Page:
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Why Dishwashers Leak and What to Do About It

Is Your Dishwasher Leaking? Use These Tips to Find Out.

Your dishwasher is an important part of your home, but things can easily go wrong over time. Depending on when your machine was made, it could have anywhere from three to over a dozen gallons of water running through it during a normal cycle. That’s a lot of fluid, some of which could end up on your kitchen floor.

You might not realize you have a leaking dishwasher right away. It’s easy to dismiss a small pool of water on the floor, especially if you do a lot of cooking, have small children, or tend to track water through the kitchen. But this could be a sign that your dishwasher needs repair. Learn more about these complex appliances and what causes them to leak.

How Does Your Dishwasher Work?

Let’s start with the basics. Most dishwashers get rid of dirt and grime using water and detergent. Once the cycle begins, water will start to fill up in the basin at the bottom. The machine will then heat up the water and mix it with detergent. Instead of elbow grease, the machine applies pressure to the water to remove the residual food. The spray arms spin as they shoot water at the dishes. All the food and dirt go to the bottom of the basin. The machine drains the dirty water before rinsing the dishes with regular water to remove any leftover detergent. It then drains the second pool of water.

Common Dishwasher Leak Causes:

With all these moving parts, dishwashers can leak for all sorts of reasons. Let’s start with the most common.

Leaking Door

The door of your dishwasher is designed to keep water from leaking out the sides. If the latch isn’t working or the door doesn’t fully close, you may need to replace the latch.

The door also comes with a gasket, or rubber seal, that adheres to the shape of the wall. The rubber may lose its elasticity over time, which can cause water to leak out the bottom. If the seal is damaged or broken, water will easily escape. This is an easy fix. You can replace the gasket yourself or hire a professional to make sure it’s applied evenly.

Leaking Basin

The basin is one of the most important parts of your dishwasher. Everything that goes into your dishwasher runs through the basin, including water, food, dirt, and detergent. All this debris can damage the lining of the basin, causing it to leak. Hard water, minerals, and other hard objects will wear away at the basin. Check the basin for holes and cracks where water can escape. You will also notice water collecting underneath the dishwasher. If the basin is damaged, it’s usually best to replace the appliance all together.

Damaged Valves

The valves the pump the water through the spray arms can also leak over time. You may need to replace one or more of these valves if you notice water dripping down the sides. The drain may also spring a leak if it isn’t connected properly. Check all the connections to make sure they are securely attached.

Overflowing Dishwasher

It’s never a good idea to overfill your dishwasher. This might prevent the door from closing all the way. Overly dirty dishes and large quantities of food and other objects can also clog the drain in the basin, which can lead to flooding.

Using the wrong detergent or too much can also be a problem. This creates too much foam, which can cause the machine to leak.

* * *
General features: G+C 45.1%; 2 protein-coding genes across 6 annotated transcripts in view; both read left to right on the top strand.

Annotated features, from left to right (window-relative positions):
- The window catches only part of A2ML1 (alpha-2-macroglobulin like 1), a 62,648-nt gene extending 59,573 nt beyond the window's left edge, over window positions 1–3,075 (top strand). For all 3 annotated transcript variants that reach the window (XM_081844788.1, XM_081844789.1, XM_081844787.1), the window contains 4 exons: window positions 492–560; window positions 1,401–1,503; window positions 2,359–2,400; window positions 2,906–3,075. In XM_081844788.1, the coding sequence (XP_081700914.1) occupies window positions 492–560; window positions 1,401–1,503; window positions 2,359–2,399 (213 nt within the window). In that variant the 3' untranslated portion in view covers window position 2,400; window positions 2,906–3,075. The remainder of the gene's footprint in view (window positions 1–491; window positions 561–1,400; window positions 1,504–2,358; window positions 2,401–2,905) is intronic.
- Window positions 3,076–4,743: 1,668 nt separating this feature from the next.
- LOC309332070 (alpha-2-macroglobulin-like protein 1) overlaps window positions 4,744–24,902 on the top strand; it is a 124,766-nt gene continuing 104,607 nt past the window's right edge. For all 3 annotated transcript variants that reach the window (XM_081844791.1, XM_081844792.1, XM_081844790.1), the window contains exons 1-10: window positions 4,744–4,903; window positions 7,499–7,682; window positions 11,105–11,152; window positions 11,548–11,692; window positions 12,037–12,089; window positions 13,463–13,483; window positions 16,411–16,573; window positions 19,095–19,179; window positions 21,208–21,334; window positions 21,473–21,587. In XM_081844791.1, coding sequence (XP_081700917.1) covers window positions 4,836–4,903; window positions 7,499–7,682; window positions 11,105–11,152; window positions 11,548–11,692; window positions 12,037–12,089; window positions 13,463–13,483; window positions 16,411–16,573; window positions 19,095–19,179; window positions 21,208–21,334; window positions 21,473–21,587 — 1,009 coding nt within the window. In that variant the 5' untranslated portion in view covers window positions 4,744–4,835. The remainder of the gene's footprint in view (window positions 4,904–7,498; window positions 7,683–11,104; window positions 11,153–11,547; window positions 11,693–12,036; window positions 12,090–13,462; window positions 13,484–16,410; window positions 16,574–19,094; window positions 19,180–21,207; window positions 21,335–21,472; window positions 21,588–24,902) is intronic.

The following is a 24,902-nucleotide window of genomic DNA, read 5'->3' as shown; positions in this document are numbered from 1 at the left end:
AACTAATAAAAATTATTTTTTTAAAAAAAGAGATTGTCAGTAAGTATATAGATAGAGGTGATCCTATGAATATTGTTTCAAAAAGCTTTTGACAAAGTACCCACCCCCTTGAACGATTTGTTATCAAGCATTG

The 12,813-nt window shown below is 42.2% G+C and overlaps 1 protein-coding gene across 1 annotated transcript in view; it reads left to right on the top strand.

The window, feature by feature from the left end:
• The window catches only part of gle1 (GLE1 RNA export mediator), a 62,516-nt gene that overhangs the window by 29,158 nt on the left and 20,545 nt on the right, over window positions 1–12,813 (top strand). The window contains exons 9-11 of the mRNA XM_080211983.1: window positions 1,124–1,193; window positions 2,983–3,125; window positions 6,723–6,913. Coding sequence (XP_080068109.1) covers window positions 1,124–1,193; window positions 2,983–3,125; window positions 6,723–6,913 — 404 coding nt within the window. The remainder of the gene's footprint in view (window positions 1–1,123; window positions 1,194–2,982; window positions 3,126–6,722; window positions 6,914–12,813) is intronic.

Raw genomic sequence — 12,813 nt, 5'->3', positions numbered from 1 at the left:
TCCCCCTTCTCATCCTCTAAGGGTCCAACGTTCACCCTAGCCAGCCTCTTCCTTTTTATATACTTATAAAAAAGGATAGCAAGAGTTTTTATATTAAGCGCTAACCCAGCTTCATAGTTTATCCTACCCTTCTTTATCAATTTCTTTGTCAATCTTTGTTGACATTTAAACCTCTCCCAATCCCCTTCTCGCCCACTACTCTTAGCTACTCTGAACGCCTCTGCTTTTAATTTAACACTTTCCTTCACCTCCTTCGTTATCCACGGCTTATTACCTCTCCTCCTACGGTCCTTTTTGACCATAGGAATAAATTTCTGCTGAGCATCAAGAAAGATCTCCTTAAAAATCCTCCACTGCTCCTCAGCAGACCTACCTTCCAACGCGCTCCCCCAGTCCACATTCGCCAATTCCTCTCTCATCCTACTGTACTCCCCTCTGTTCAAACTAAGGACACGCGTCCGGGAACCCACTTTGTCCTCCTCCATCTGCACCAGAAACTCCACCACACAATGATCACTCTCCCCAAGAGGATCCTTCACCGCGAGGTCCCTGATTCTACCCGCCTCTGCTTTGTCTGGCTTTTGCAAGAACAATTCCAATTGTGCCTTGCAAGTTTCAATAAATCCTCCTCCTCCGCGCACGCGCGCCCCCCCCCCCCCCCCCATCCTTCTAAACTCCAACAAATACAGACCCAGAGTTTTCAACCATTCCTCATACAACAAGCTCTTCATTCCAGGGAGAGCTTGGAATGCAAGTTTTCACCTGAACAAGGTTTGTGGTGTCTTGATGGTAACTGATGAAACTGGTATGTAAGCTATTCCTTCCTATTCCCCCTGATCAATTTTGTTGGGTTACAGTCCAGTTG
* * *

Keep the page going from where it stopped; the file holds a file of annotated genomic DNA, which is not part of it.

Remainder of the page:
Don’t ignore the warning signs if your dishwasher needs repair. Contact Absolute Appliance Repair in San Rafeal and Mill County to fix the problem before it gets worse.

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Gas Stoves vs. Electric: Which Is Right for You?

Should You Continue to Use a Gas Stove in Your Home?

Electric stoves are becoming increasingly common in homes throughout the U.S. They are more energy efficient than gas stoves and offer numerous health and environmental benefits. However, many people remain loyal to their gas stoves. Learn the differences between gas stoves and electric stovetops to find the right appliance for you.

Gas Stoves

If you have a gas stovetop, you’re probably used to hearing “clicks” before the flame emerges. This can be quite satisfying. You can heat your food in a matter of seconds instead of waiting for the burner to warm up. Gas stoves also heat the pan more evenly, applying direct heat to all sides of the pan. Today, around 40% of homes have gas stoves. Many homeowners have kept their old stovetop for years despite the advantages of going electric.

These stoves run on natural gas. When you turn on the stove, the gas sparks a flame. This releases hazardous particles into the air. Over 90% of gas-powered appliances in California residences emit toxic pollutants such as carbon monoxide (CO), nitrogen oxides (NOx), particulate matter and formaldehyde, according to the University of California Los Angeles (UCLA). Many gas-powered appliances emit these toxins, including water heaters and gas furnaces, but these appliances are connected to the outdoors. Gas stoves releases these toxins into your home, usually with little to no ventilation.

This can be particularly harmful for those with respiratory conditions, including asthma and lung cancer. They can also increase the risk of cardiovascular disease and respiratory illness. Gas stoves release carbon monoxide into the home, which can be fatal in large quantities. Exposure can lead to dizziness, fatigue, nausea, and fainting.

Electrical Stoves

Electric stoves don’t use combustion as part of the cooking process. They run on electricity, just like many of the other appliances in your home. You can use clean energy to power your electrical stove instead of relying on fossil fuels. Electric stoves use thermal conduction to heat up your food. Electricity runs through electric coils laying just beneath the stovetop. This can create cold spots on the surface. The burner will be hottest near the location of the coils, so the pan may not heat as evenly.

However, electric stoves are much safer than their gas-powered counterparts. They don’t release harmful toxins into the air that can affect your health. They also reduce the chances of burning and injury when cooking. You don’t have to worry about accidentally getting too close to the open flame.

Should You Repair Your Gas Stovetop?

Considering the benefits of electric stoves, you might want to consider swapping out your gas stove for a more energy-efficient model if your stove needs repair. You might save money in the long run by reducing your dependence on fossil fuels. If you or someone you live with has a respiratory condition, consider upgrading your stovetop to improve the air quality in your home.